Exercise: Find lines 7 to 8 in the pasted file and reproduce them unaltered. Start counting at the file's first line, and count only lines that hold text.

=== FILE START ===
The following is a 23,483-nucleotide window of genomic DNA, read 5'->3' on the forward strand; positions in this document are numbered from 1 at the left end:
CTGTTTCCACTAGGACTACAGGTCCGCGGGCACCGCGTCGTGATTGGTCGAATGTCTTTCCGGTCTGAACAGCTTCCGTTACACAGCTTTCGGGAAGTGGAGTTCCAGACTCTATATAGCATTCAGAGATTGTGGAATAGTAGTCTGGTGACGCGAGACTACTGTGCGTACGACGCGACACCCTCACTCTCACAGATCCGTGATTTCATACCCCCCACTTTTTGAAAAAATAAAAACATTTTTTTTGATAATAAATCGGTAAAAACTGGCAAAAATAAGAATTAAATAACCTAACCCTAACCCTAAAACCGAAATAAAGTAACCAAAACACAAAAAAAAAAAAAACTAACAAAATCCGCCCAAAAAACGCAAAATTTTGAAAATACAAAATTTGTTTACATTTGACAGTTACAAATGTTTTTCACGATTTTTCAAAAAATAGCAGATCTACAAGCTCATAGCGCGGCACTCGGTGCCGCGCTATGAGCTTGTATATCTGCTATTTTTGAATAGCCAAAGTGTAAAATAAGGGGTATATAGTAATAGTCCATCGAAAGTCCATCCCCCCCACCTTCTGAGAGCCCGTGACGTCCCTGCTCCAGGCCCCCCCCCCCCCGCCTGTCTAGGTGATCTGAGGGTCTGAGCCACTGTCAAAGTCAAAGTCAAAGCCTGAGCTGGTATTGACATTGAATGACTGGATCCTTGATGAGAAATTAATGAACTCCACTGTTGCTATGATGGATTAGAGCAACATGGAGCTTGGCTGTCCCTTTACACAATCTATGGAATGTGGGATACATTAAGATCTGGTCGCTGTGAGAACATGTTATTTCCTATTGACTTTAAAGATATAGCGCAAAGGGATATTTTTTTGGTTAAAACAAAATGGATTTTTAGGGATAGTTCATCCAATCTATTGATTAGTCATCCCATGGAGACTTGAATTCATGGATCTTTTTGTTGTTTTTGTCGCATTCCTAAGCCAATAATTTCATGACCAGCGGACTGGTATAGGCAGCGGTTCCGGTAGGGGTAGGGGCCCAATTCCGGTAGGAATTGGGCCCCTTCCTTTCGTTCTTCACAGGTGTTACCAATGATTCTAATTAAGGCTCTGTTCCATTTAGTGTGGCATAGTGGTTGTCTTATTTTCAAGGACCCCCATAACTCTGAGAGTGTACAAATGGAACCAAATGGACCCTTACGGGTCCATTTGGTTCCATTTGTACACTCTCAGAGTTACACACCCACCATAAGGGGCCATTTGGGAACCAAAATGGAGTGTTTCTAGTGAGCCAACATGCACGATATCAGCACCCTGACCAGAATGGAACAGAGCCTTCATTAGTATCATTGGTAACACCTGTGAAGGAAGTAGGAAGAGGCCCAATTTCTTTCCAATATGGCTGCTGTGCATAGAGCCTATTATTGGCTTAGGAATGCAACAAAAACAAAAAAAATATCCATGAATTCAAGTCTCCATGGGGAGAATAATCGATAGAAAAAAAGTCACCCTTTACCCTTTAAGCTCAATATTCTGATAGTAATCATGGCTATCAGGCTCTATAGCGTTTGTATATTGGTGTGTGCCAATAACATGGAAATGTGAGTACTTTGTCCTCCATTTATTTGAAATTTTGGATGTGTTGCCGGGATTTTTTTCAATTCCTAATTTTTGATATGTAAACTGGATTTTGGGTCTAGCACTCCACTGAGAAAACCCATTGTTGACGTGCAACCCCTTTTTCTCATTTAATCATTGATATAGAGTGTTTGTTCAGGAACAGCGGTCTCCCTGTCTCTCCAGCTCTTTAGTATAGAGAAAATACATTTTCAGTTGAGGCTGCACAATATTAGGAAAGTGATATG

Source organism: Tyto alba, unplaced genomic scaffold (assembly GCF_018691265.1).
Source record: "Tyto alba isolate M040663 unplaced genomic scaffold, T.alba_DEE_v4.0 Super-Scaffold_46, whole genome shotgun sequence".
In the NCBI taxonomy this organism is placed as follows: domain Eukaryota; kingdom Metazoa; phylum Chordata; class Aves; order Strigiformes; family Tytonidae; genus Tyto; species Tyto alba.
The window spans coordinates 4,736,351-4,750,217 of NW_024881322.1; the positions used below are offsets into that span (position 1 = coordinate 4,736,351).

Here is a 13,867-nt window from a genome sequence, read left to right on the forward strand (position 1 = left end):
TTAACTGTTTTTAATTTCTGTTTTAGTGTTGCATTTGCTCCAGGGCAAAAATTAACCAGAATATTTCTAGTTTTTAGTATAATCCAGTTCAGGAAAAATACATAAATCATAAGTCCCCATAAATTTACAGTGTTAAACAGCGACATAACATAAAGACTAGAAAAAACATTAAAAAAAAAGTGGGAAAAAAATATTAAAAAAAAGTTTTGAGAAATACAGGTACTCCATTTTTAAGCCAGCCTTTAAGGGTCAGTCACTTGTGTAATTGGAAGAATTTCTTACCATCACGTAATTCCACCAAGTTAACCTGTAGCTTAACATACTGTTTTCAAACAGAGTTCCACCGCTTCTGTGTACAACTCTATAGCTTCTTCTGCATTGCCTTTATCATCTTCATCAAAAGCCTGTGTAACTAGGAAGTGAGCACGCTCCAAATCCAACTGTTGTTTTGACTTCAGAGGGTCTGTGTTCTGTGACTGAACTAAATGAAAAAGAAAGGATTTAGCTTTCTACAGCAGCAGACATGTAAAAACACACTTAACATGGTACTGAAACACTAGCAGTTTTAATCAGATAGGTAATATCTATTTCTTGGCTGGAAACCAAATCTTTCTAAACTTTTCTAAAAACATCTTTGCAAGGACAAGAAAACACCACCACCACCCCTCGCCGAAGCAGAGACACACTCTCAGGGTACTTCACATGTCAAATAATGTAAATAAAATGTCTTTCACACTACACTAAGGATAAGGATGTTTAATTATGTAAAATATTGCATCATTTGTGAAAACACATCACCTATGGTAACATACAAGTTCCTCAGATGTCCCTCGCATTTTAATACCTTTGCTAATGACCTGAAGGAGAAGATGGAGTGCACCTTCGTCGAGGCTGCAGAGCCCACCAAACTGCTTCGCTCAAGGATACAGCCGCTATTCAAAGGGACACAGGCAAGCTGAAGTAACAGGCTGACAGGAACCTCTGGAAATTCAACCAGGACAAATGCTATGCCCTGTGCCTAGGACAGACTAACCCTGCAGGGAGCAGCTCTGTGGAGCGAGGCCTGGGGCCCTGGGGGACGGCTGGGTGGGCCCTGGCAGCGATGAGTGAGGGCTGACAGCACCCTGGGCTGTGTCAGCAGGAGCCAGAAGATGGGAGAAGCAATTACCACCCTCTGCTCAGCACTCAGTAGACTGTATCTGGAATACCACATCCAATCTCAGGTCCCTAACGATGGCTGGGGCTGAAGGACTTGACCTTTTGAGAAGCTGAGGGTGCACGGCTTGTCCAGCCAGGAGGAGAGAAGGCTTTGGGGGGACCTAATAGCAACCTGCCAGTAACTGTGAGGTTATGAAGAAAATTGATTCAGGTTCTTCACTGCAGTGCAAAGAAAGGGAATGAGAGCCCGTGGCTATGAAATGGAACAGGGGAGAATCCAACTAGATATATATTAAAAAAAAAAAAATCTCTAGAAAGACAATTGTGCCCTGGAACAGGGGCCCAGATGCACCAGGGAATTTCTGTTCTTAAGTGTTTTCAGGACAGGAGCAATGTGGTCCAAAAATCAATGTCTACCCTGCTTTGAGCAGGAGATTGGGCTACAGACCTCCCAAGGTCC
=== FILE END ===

Here is a 13,867-nt window from a genome sequence, read left to right on the forward strand (position 1 = left end):
TTAACTGTTTTTAATTTCTGTTTTAGTGTTGCATTTGCTCCAGGGCAAAAATTAACCAGAATATTTCTAGTTTTTAGTATAATCCAGTTCAGGAAAAATACATAAATCATAAGTCCCCATAAATTTACAGTGTTAAACAGCGACATAACATAAAGACTAGAAAAAACATTAAAAAAAAAGTGGGAAAAAAATATTAAAAAAAAGTTTTGAGAAATACAGGTACTCCATTTTTAAGCCAGCCTTTAAGGGTCAGTCACTTGTGTAATTGGAAGAATTTCTTACCATCACGTAATTCCACCAAGTTAACCTGTAGCTTAACATACTGTTTTCAAACAGAGTTCCACCGCTTCTGTGTACAACTCTATAGCTTCTTCTGCATTGCCTTTATCATCTTCATCAAAAGCCTGTGTAACTAGGAAGTGAGCACGCTCCAAATCCAACTGTTGTTTTGACTTCAGAGGGTCTGTGTTCTGTGACTGAACTAAATGAAAAAGAAAGGATTTAGCTTTCTACAGCAGCAGACATGTAAAAACACACTTAACATGGTACTGAAACACTAGCAGTTTTAATCAGATAGGTAATATCTATTTCTTGGCTGGAAACCAAATCTTTCTAAACTTTTCTAAAAACATCTTTGCAAGGACAAGAAAACACCACCACCACCCCTCGCCGAAGCAGAGACACACTCTCAGGGTACTTCACATGTCAAATAATGTAAATAAAATGTCTTTCACACTACACTAAGGATAAGGATGTTTAATTATGTAAAATATTGCATCATTTGTGAAAACACATCACCTATGGTAACATACAAGTTCCTCAGATGTCCCTCGCATTTTAATACCTTTGCTAATGACCTGAAGGAGAAGATGGAGTGCACCTTCGTCGAGGCTGCAGAGCCCACCAAACTGCTTCGCTCAAGGATACAGCCGCTATTCAAAGGGACACAGGCAAGCTGAAGTAACAGGCTGACAGGAACCTCTGGAAATTCAACCAGGACAAATGCTATGCCCTGTGCCTAGGACAGACTAACCCTGCAGGGAGCAGCTCTGTGGAGCGAGGCCTGGGGCCCTGGGGGACGGCTGGGTGGGCCCTGGCAGCGATGAGTGAGGGCTGACAGCACCCTGGGCTGTGTCAGCAGGAGCCAGAAGATGGGAGAAGCAATTACCACCCTCTGCTCAGCACTCAGTAGACTGTATCTGGAATACCACATCCAATCTCAGGTCCCTAACGATGGCTGGGGCTGAAGGACTTGACCTTTTGAGAAGCTGAGGGTGCACGGCTTGTCCAGCCAGGAGGAGAGAAGGCTTTGGGGGGACCTAATAGCAACCTGCCAGTAACTGTGAGGTTATGAAGAAAATTGATTCAGGTTCTTCACTGCAGTGCAAAGAAAGGGAATGAGAGCCCGTGGCTATGAAATGGAACAGGGGAGAATCCAACTAGATATATATTAAAAAAAAAAAAATCTCTAGAAAGACAATTGTGCCCTGGAACAGGGGCCCAGATGCACCAGGGAATTTCTGTTCTTAAGTGTTTTCAGGACAGGAGCAATGTGGTCCAAAAATCAATGTCTACCCTGCTTTGAGCAGGAGATTGGGCTACAGACCTCCCAAGGTCC